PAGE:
Etymology
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garbage (n.)
"refuse, filth," 1580s; earlier "giblets, refuse of a fowl, waste parts of an animal (head, feet, etc.) used for human food" (early 15c., in early use also gabage, garbish, garbidge ), of unknown origin; OED says probably from Anglo-French "like many other words found in early cookery books." In its sense of "waste material, refuse" it has been influenced by and partly confused with garble (q.v.) in its older sense of "remove refuse material from spices;" Middle English had the derived noun garbelage but it is attested only as the action of removing the refuse, not the material itself.

Perhaps the English word originally is from a derivative of Old French garbe/jarbe "sheaf of wheat, bundle of sheaves," though the sense connection is difficult. This word is from Proto-Germanic *garba- (source also of Dutch garf, German garbe "sheaf"), from PIE *ghrebh- (1) "to seize, reach" (see grab (v.)).

"In modern American usage garbage is generally restricted to mean kitchen and vegetable wastes" [Craigie]. Used figuratively for "worthless, offensive stuff" from 1590s. Garbage can is from 1901. Garbage collector "trash man" is from 1872; Australian shortening garbo attested from 1953. Garbology "study of waste as a social science" is by 1976; garbologist is from 1965.
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heap (v.)
Old English heapian "collect, heap up, bring together;" from heap (n.). Related: Heaped; heaping. Compare Old High German houfon, German haufen "to heap," also a verb from a noun.
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heap (n.)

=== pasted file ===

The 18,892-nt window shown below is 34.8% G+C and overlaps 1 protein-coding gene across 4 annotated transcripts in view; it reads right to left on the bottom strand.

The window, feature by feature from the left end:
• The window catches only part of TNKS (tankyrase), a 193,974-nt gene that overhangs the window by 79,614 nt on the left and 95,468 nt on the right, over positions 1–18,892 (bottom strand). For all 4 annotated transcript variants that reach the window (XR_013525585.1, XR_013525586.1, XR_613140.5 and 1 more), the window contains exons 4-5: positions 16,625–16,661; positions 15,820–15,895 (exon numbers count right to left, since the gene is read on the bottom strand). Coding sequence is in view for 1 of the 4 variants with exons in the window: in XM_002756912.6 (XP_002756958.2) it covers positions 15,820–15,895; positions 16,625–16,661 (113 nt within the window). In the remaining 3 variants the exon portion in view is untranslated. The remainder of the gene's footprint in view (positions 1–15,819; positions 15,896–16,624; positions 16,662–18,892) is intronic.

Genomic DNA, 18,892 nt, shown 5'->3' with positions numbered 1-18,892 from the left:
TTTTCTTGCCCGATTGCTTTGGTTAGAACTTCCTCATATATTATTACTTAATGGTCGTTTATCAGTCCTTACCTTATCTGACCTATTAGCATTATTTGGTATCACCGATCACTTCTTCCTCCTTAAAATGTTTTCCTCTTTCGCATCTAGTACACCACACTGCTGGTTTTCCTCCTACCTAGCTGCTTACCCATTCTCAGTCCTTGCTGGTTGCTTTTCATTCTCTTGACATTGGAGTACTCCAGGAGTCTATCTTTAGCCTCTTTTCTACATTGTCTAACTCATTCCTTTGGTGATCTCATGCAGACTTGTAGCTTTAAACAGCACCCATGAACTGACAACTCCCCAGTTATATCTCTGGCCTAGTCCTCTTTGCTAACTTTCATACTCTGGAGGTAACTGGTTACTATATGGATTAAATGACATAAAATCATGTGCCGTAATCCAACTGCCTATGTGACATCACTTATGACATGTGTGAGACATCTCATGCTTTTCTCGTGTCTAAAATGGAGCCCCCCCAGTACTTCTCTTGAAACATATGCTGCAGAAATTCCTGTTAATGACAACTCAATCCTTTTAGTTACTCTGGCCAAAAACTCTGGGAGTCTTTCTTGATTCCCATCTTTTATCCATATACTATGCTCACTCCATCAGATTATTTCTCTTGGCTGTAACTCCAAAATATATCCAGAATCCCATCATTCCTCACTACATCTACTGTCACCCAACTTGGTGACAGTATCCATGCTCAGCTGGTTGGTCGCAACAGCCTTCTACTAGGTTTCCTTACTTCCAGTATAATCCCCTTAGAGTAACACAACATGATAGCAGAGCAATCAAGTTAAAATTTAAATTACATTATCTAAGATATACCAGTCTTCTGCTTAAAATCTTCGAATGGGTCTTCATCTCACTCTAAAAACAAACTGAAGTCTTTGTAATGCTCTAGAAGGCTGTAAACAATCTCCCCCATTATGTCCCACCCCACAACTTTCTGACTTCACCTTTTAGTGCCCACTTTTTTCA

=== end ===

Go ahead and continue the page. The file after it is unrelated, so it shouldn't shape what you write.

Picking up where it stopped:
Old English heap "pile (of things); great number, crowd, multitude (of persons)," from West Germanic *haupaz (source also of Old Saxon hop, Old Frisian hap, Middle Low German hupe, Dutch hoop, German Haufe "heap"), of uncertain origin. The group is perhaps related to Old English heah "high" (see high), but OED suggests a common origin with Latin cubare "lie down," and Boutkan says it is probably not Indo-European at all.

Slang meaning "old car" is attested from 1924. Earlier it meant "slovenly woman" (1806). As a characteristic word in American Indian English speech, "a lot, a great deal," by 1832.

One grain of sand does not make a heap. A second grain of sand added to the first does not make a heap. Indeed each and every grain of sand, when added to the others, does not make a heap which was not a heap before. Therefore, all the grains of sand in existence can still not a heap make. [the fallacy of the heap, as described in Malcolm Murray and Nebojsa Kujundzic, "Critical Reflection," 2005]
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scrap-heap (n.)

1803, "place where scrap is collected," later especially "place in a railroad yard, etc., where old iron is collected," from scrap (n.1) + heap (n.).

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accumulate (v.)
1520s, "to heap up" (transitive), from Latin accumulatus, past participle of accumulare "to heap up, amass," from ad "to," here perhaps emphatic (see ad-), + cumulare "heap up," from cumulus "heap" (from suffixed form of PIE root *keue- "to swell"). From 1759 in intransitive sense of "grow in size or number." Related: Accumulated; accumulating.
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cumulate (v.)

1530s, "gather into a heap or mass" (transitive), from Latin cumulatus "heaped, increased, augmented," past participle of cumulare "to heap," from cumulus "mound, heap" (from suffixed form of PIE root *keue- "to swell"). Related: Cumulated; cumulating; cumulant.

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acervate (v.)

"to heap up," 1610s, from Latin acervatus, past participle of acervare "to heap up," from acervus "heap," which is akin to acer "sharp," from PIE root *ak- "be sharp, rise (out) to a point, pierce." Related: Acervated; acervating; acerval; acervative; acervuline "occurring in clusters; clustered" (by 1859).

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dustman (n.)

1707, "one employed in the removal of dust, rubbish, and garbage," from dust (n.) + man (n.). As the genius of sleep in popular sayings and folklore, by 1821.

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acervulus (n.)

"brain-sand" (anatomical), 1806, medical Latin, literally "little heap," diminutive of Latin acervus "heap," which is akin to acer "sharp" (from PIE root *ak- "be sharp, rise (out) to a point, pierce").

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